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'THE BILLIOWSTONE COUNTY MONTANA TUESDA ZE TTE.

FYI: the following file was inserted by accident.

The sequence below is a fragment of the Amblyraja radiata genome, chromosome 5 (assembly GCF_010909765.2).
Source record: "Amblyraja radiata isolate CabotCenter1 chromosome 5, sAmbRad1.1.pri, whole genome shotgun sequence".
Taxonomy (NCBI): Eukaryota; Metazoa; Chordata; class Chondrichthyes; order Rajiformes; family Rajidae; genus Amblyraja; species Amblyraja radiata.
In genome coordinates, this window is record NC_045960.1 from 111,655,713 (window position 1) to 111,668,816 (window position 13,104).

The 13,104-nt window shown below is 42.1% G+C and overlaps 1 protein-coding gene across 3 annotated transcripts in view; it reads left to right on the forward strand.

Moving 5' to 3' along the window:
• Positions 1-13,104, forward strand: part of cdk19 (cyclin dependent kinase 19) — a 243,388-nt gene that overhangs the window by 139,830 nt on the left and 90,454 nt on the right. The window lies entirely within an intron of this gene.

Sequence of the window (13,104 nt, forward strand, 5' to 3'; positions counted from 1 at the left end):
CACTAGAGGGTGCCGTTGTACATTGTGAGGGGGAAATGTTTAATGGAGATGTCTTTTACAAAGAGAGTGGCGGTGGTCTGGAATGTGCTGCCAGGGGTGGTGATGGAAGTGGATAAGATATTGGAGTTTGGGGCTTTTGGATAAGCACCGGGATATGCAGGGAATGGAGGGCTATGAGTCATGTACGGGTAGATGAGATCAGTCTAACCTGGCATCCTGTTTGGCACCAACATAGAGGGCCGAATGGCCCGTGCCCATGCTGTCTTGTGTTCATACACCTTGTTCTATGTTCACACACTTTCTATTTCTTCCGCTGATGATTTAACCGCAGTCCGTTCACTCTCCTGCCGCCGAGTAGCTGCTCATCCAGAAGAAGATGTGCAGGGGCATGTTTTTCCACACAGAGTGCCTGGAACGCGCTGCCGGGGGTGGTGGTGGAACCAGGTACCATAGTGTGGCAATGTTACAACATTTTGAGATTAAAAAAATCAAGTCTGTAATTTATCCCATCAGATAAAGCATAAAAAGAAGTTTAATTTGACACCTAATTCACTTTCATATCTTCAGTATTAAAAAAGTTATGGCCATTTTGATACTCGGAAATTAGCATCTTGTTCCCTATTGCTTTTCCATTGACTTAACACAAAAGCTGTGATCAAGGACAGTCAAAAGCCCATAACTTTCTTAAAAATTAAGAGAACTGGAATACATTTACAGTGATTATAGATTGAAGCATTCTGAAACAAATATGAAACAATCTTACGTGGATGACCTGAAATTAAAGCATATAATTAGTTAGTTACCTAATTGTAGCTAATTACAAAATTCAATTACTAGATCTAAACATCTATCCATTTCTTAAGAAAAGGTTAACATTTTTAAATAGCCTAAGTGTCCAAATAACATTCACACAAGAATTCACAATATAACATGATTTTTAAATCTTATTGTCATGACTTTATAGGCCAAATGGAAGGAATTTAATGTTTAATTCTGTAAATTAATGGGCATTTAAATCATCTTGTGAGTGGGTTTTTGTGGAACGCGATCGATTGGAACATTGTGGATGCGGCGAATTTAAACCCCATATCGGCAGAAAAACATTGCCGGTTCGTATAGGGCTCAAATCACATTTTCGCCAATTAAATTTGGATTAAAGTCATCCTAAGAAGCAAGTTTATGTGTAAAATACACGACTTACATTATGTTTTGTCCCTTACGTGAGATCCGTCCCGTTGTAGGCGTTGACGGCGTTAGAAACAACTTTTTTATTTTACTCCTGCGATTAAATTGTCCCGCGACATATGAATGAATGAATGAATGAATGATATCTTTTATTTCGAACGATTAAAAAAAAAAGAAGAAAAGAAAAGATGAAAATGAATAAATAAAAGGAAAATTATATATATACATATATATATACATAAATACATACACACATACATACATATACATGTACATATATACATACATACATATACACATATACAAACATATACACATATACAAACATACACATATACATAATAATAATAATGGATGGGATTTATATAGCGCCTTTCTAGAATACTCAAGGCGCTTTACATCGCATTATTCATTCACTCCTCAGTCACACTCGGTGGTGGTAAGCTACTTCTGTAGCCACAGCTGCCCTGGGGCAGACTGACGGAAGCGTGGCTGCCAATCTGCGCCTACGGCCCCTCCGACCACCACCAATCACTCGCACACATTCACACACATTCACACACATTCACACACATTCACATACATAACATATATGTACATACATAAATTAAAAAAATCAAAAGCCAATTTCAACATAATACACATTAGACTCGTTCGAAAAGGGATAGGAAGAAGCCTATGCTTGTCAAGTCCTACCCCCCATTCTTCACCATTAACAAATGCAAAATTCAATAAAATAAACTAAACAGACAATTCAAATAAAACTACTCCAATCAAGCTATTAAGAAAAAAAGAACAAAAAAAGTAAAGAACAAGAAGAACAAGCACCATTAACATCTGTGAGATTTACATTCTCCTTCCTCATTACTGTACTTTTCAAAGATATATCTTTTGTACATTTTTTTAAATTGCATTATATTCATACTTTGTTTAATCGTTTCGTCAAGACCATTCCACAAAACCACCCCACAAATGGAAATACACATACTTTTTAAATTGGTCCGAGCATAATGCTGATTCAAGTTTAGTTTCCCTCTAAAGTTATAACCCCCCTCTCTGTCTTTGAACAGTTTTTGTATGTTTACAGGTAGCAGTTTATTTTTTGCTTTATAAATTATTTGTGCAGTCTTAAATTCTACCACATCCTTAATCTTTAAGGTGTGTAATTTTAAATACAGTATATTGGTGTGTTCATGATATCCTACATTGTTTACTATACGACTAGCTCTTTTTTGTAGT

VOL. XVII. BILLINGS, YELLOWSTONE COUNTY, MONTANA, TUESDAY, DECEMBER 31, 1901. NO. 7,. PRESIDENT HILL'S HOBBY ASSAILED FROM ALL SIDES GOVERNORS' MEETING AT HELENA WILL ENDORSE VAN SSANT'S FIGHT. HOLDER OF COMMON STOCK APPLIES TO COURT Temporary Restraining Order to Prevent Retirement of Preferred Stock of Northern Pacific Issued by Minnesota Circuit Judge. Helena, Dec. 30.-No action was taken today at the meeting of the gov ernors and attorney generals of the northwestern states, called to consid er plans for opposing the proposed consolidation of the Northern Pacific, Great Northern and Burlington rail way systems. From thediscussionshad at the meeting, it is considered prob able that the plan of Governor Van Sant of Minnesota will be endorsed by the executives of the other states whl were present and that the fight against the railroad consolidation will be carried to a finish. What this plan is, Governor Van Sant refused to state until the meeting tomorrow morning shall have taken action. The meetings were held in Governor Toole's private office and behind closed doors. There were present besides Governor Toole and the attorney general of Montana, Governor Van Sant and Attorney Gen eral Douglass of Minnesota, Governor Herried and Attorney General Pyle of South Dakota, Govenor Hune and Attorney General Martin of Idaho and Attorney General Stratton of Wash ington, Governor McBride of that state not being able to be present on account of the death of Governor Rogers. Governor White of North Dakota was also expected to attend the con ference, and in fact had telegraphed Governor Van Sant that he would be present. In a later telegram, however, he stated that it was impossible for him to attend the meetings. The meeting was organized by the election of Governor Van Sant as chairman and Attorney General Mar tin of Idaho as secretary. After read ing Governor White's communication stating that he would not be present, Governor Van Sant made a brief speech in regard to the objects of the meeting, giving a brief history of the proposed railway consolidation and the effect he believed it would have on the states affected. "The state of. Minnesota," said the governor, "has had on her statute books for more than 25 years, laws prohibiting the consolidation in any way of parallel and competing lines of railways. It has been the settled policy of our state to maintain a free, open and unrestrained competition in freight and passenger rates. The Great Northern and Ncrthern Pacific Railway companies operate parallel and competing lines of railway within the state. These are practically the only roads which furnish any trans portation facilities in the northern half of the state, with the exception of two known as the 'Iron Ore Roads.' "It has been recently announced that Mr. Hill and his assistants have obtainel the controk of the Northern Pacific Railway company and intend to operate the same jointly with the Great Northern and in effect bring about a consolidation by removing all cdmpetition and all rivalry between these roads.. "To this end the Northern Secur ities company was organized in New Jersey to acquire a controlling amount of the stock of the Great Northern and Northern Pacific Railway compan ies in exchange for its own stock and it is through this company that the unity of management or control is to be effected. "As soon as this fact became known to me, I felt it my duty as governor, to do everything in my official power to oppose the .consolidation or amal gamation of these properties within the state of Minnesota. "If there is such a consolidation contemplated, and that fact seems to be practically conceded, it is an open violation of the law as well as the declared public policy of the state of Minnesota, and I feel that I should be negligent of my duties as the of fical head of the state if I remained quiescent under such circumstances. "I have been informed that the states wvhich you gentlement repre sent as governors and attorney gen erals have constitutional or statute laws similar in effec''to those of the state of Minnesota, and this was a question in which our state was not alone interested. Arguing along this line I took the liberty of asking for this conference of governors and at torney generals of the various states through which these two roads pass, believing that all such states were equally interested in maintaining the principal heretofore asserted by the state of Minnesota and reasserted he'e in its objection to this consoli dation, I felt that the interests were so vact and at the same time similar to those of our own state, that the states where you gentlemen are of ficial head, should be concerted and if possible such methods of proceedure adopted as would be uniform. "The people of the state of Minne sota, feeling certain that competition has been the chief factor in her de velopment and equally certain that its destruction would result in the greatest loss to both producer and consumer, has determined to oppose this consolidation. This determina tion is not entered into with any spirit of hostility towards railways. Our state has dealth liberally with them and has deeded to the various rail ways operating within the state more than 10,500,000 acres of land, or more land than is under cultivation by the people of Minnesota, and there has been deeded by the state and national government combined some 20,000,000 acres, being double the cultivated acreage in the hands of the agricul tural population. In view of this and other privileges granted by the state, it is but just to say that railways owe reciprocal duties to the public, includ ing cheerful obedience to our laws. "I wish the Associated Press would state for me," said Governor Van Sant this evening, "that I will not make a statement on this meeting until the conclusion of the conference. I have received a score of telegrams asking me for statements in regard to my proposed action, but until this meeting is over I will not talk." WHITE'S EXCUSE. Governor of North Dakota Gives Rea sons for Not Attending Conference Bismarck, Dec. 30.--Governor White of North Dakota did not attend the conference of governors at Helena for the reason, he says, that instead of being a conference to discuss the mat ter of the railroads merger, with a view to ascertaining the facts in the case, and whether any state laws are being violated, it has come to be her alded abroad as a meetng in open hos tilty to railroad interests, and with adjuncts of extra sessions and other things before the matter has been dis cussed at all. The following state ment of Governor White's position was authorized this afternoon: "So far as the people of North Da kota are concerned, there has been no demand for the governor, from any soarce, to mix in this matter. The people of North Dakota are not so much alarmed over the proposition as to be blinded to the fact that, re gardless of ownership, so far as rates and regulations are concerned, they will not surrender any power at pres ent possessed. Whenever the railroads oppress our people we will find a rem edy. Thus far we have not been in Jured by the so-called merger and it is best to await developments." BACKED BY HARRIMAN. Effort to Prevent Retirement of Pre ferred 8tock of Northern Pacific. Minneapolis, Dec. 30.;-Judge Elliott, of the district court of Henneplin coun. ty, this morning granted a temporary order restraining the officers of the Northern Pacific Railroad company from retiring the preferred stock of that company. The order was issued on the application of Peter Power of New York, who holds a hundrea shares of the common stock and who came on from New York with his at torneys for the purpose of beginning the action. It was showed that the failure of the acton brought in the New York courts by holders of pre ferred stock cleared away the last ob stacle to the retirement of the prefer red on January 1, leaving the Hill in terest in control of the road through its majo ity of the common stock. It is inferred, although it does not so appear, that the present action is brought in behalf of the Harriman interest to prevent control passing out of its hands for another year or until the legal standing of the North ern Securities company is settled. The claim set up by Mr.. Power-in his suit is that the retirement of the preferred stock is in violation of the agreement that such retirement would lay ho additional burdens upon the common stock and he holds that the certificates or debenture bonds to be issued to effect the retirement of the preferred stock would become a lien upon the common stock and thus work an injury to his property. It is un derstook that the block of 100 shares held by Mr. Power is the only block of common stock not hitherto control ed and definitely located upon one side or the other-the Harriman people or the Hill-Morgan interest. Judge W. A. Lancaster is the local attorney of Mr.. Power and appeared for him this morning. The restrain ing order will not only be served on the officials in Minnesota, but will be telegraphed to New York and served on the officials there. President Mel len was served with the order this eveuing. THE OHIO MERGER. Attorney General . Expresses Opinion on Proposed Suit; Columbus, O.. Dec. 30.-Attorney General Sheets said today, in regard to the suit to oust the Hocking Valley and Central Ohio railroads from their charters, that soine months ago, he looked up the matter with reference to the law forbidding the consolidation of parallel railways, and found noth ing in the statute to prevent the same man from being president of two such roads. "The roads are under separate man agement, their accounts and dividends are wholly separate and I came to the conclusion, and am of the same opin ion still, that no suit against the com panies could be maintained under the law. I also found that no addition has been made to the rates charged the public as a result of the co-opera tion and that the public was getting better service. "As to the charge that the increase in the price of coal is due to the com bination that matter has arisen since the time my investigation was made." Considers Case Closed. New York, Dec.. 30.---Captain James Park of Perth Amboy, N. J., one of Admiral Schley's counsel, said today that Admiral Schley considers the case as closed, but that his friends will ask congress to vindicate him by retiring him on full pay and reimburs ing him for expenses of his trial. IMPORTANT TO SHOE BUYERS THIS is the season of the year Swhen all wise shoe buyers are looking about for the best place to purchase footwear for winter. Absolute comfort, solid wear and' guaranteed satisfac tion is what you get at LOSEKAMP'S The E. P. Reed Fine Shoes for women, $3.50, $4.00, $4.50. Wide, Easy Shoes for Women, " $2.00 and $2.50 W. L. Douglas Union Made Shoes for Men, $3, $3.50 and $5.00. All Solid Work Shoes for Men, warranted $2, $2.50, $3.00 and $3 50 JOHN D. LOSEKAMP, THE FAMOUS CLOTHIER AND OUTFrTIER.. SCHLEY IS CIVEN MEDAL BY MARYLAND ADMIRERS AS TOKEN OF ESTEEM. ADMIRAL MAKES REPLY Gratified That He Was so Fortunate as to Have Won the Applause' of His Countrymen. Washington, Dec. 30.-The Mary land councils of the Junior Order of the United American mechanics to night presented to Rear Admiral Win field S. Schley a magnificent medal studded with diamonds as an evi dence of their personal esteem and ad miration and of his service to the country. The presentation took place in Admiral Schley's apartments in this city and was made by a commit tee from the councils which came over from Baltimore on an afternoon train. Admiral Schley sincerely thanked the committee, and added: "The Service which this beautiful emblem is intended to commemorate, were those which every loyal lovel of home and country would gladl perform for his people and for their prestige. It was my good fortune to have participated on that eventful 3rd of July in an engagement which re adjusted the georgraphical lines on this continent and this testimonial -frcm your organization is only another recognization of my fellow country men that these services have met their approval. I thank you again for this kind tribute." DIEO AWAY FROM HOME FRANK H. PEAVEYY SUCCUMBS TO PNEUMONIA. Was in Chicago on Business When Taken Down-Remains Will Be Taken to Minneapolis. Chicago, Dec. 30.-Frank H. Peavey, one of the best known grain men in the country, died here today of pneu monia, aged 51 years and 11 months. Mr. Peavey came to Chicago from his home in Minneapolis nearly two weeks ago on business. He was in his usual perfect health, but on De cember 20 he contracted a cold and that night took to his bed in the Auditorium Annex. The cold quickly developed into pneumonia and the patient's friends and relatives were notified. Hopeful bulletins were received daily but Friday night last the pa tient's condition took a turn for the worse, although he had felt much bet ter during the day. Saturday night again a good day was followed by dis tress at night. Yesterday, however, it was believed Mr. Peavey had suc cessfully passed the crisis of his sick ness. Up to midafternoon his bedside was the scene of an encouraging char acter, at that hour, however, the pa tient's breathing became more dif ficult and his heart action weak. A hurried consultation of physicians, Doctors Hammond, Ingals and Brow er, followed, and everything known to science to combat the malady was done. At 2 o'clock Mr. Peavey lapsed into unconsciousness and the family which surrounded him were informed that the end was approaching." At 3:30 o'clock he breathed his last. He owned the largest line of grain eleveators in the country, if not in the world. The sign "PV" was a fa miliar one on grain warehouses throughout the grain producing states of the west and northwest along the lines of railroad. At railroad terminal points he had large holdings, his interests in Chi cago being particularly heavy. His name for years has been potent on the boards of trade here and in the north west. The body will be taken aboard a Chicago & Northwestern train for Minneapolis tonight. Plans for the funeral will be made later. Mr. Peavey is rated as being sev eral times a millionaire. He was one of two men in the United States to carry $1,000,000 of life insurance in a single policy. The premium on this policy alone was $48,000 a year. The other policy is carried by George Gould. In addition to this policy Mr. Peavey is said to have had $400,000 in other companies, John Wanamaker being the only man in the Unit ed States to carry more insurance. JEFFRIES AND SHARKEY Will Fight Twenty Rounds in San Francisco. New York, Dec. 30.-Jeffries and Sharkey were matched this evening to fight some time between March 17 and April 30, 1902. The match is for 20 rounds, Marquis of Queens berry rules to govern. The fight will take place before the Yosemite Athletic club of San Francisco.. J. C. Kennedy, representing J. W. Coffreth, making a bid of 62½ per cent of gate receipts. HATE THE FRIARS. Memorial Procession in Manila Dis plays Animosity of Islanders. Manila, Dec. 30.-Memorial services and a procession were held here to day in honor of Jose Rizal the Fili pino leader. The services were cele brated in the Luneta, where Rizal was executed by the Spaniards, Decem ber 30, 1896. The procession called at the town hall and Acting Governor Wright addressed a few words to those who took part in it. The manifestitation was chiefly re markable for the intense hatred dis played towards the friars. When passing Augustine monastry the pro cessionists cried, "Your power is dead!" "Go home!" "We don't want you here!" "The blood of martyred Rizal is avenged!" "We have wit nessed your humiliation!" And other such words. IN THE MARTS OF TRADE. Record Showing Day's Commercial and Financial Fluctations. Wheat. Chicago, Dec. 30.-January 78}c; May 82Yc; July 81%c.. Minneapolis, Dec. 30.-Cach 77c; May 78%c; July 70c. On track, No. 1 hard, 79%c; No. 1 northern 77c; No. 2 northern 75½c. Duluth, Dec. 30.-No. 1 hard, cash to arrive 79'Ac; No. 1 northern, cash, December 75%c; to arrive, 76%c; May 79%c. New York Money. New York, Dec. 30.-Money on call firm at 6@12 per cent; closed offered at 6 per cent. Prime mercantile paper 5@5% per cent. Bar silver 55%c. Live Stock. Chicago, Dec. 30.-Cattle: Receipts 18,500, including 400 Texans. Strong to 10 cents higher. Good to prime steers, $firstname.lastname@example.org; poor to medium, $email@example.com; stockers and feeders $2 @4.25; cows, $firstname.lastname@example.org; heifers, $1.75 @5.25; canners, $email@example.com; bulls, $2 @4.50; calves, $firstname.lastname@example.org; Texas steers, $email@example.com. Hogs-Active and 10 cents higher. Mixed and butchers', $6.10@6..75; good to choice heavy, $firstname.lastname@example.org; light, $email@example.com; bulk of sales, $firstname.lastname@example.org. Sheep-Receipts 25,000. Weak; lambs steady to 15 cents lower. Good to choice wethers, $email@example.com; mixed, $3 @3.90; western sheep, $&.firstname.lastname@example.org; na tlve lambs, $email@example.comQ; western lambs, $firstname.lastname@example.org. RELATIONS NOT SEVERED GERMAN REPRESENTATIVE STILL AT VENEZUELAN CAPITAL. FLEET BEING REINFORCED Assurances Given That Collection of Claimes is Sole Object- Will Seize No Territory. Berlin, Dec. 30.-The German for eign office authorizes the Associated Press to announce that there is no truth whatever in the dispatches from Caracas saying that the German min ister has left the Venezuelan capital after a heated exchange of words with President Castro. The German charge d' affairs, Herr Von Pilgrim Ralltazzi, is still at his post and is continuing negotiations with Presi dent Castro. There has not been any question of breaking off diplomatic relations with Venezuela. The Ger man minister to Venezuela, Dr. O. Schmidt-Leda, who has been on a va cation here, is now on his way to Caracas. The foreign office again solemnly reiterates the statement that it does not contemplate territorial acquisi tions in Venezuela. The informant of the Associated Press declared that the rumors of a possibility of war be tween the United States and Germany were the thinnest kind of sensational nonsense. Today the small German cruiser Gazelle was ordered to sail immediate ly from Keil to Venezuelan waters, The government intends to send one or two other small warships to rein force the present German squadron in the Carribean sea. Additions to Ger many's naval force in the Carribean will not be sufficient to give rise to suspicions among the people of the United States that Germany meditates anything beyond the collection of claims due German subjects.. The German government desires, beyond anything else in this matter, to avoid disturbing the government or people of the United States. THE GERMAN RAILWAY. Traffic Still Suspended-Government Demands Dismissal of Manager. Caracas, Dec. 30.-The Venezulean, government has sent a reque. to Ber lin that Herr Knopp, manager of the German railway, be discharged. It is believed that Manager Knopp will be expelled. The official Gazette pub lished today contains a resolution of the Venezuelan government setting forth that Herr Knopp is unfit any long er to deal with the government, as he is an accomplice in the present revolu tion and must be discharged. The resolution further says Herr Knoop will probably be expelled from Ven ezuela. Traffic over the German rail way continues to be suspended. LAW UNCONSTITUTIONAL. Governor Orma:1 May Call Colorado Legislature in Special Session. Denver, Dec. 30.-Judge Riner, in the United States district court, to day made permanent the injunction against the state board of assesors preventing them from certifying out assessments against corporations. Judge Riner declared that the law ap pointing a board of 13 assessors was unconstitutional and that they had no power to make assessments. Governor Orman is considering the question of calling the legislature in special session to pass a new revenue law. Capitalization of Corporations. Washington, Dec. 30.-A bulletin of the bureau of census statistics, made public today, on industrial combina tions show a total authorized capital ization May 31, 1900, for 183 corpora tions reported, of $3,607,539,200 and capital stock issued $3,085,200;868. This total authorized capital includes $270,127,250 in bonds; $1,259,540,900 in preferred stock and $2,077,871,050 in common stock. Capital stock Is sued comprises $216,412,759 in bonds; $1,066,525,963 in preferred stock and $1,802,262,146 common stock. Senator Sewel.ibad died this mcrnlng at9:i0o.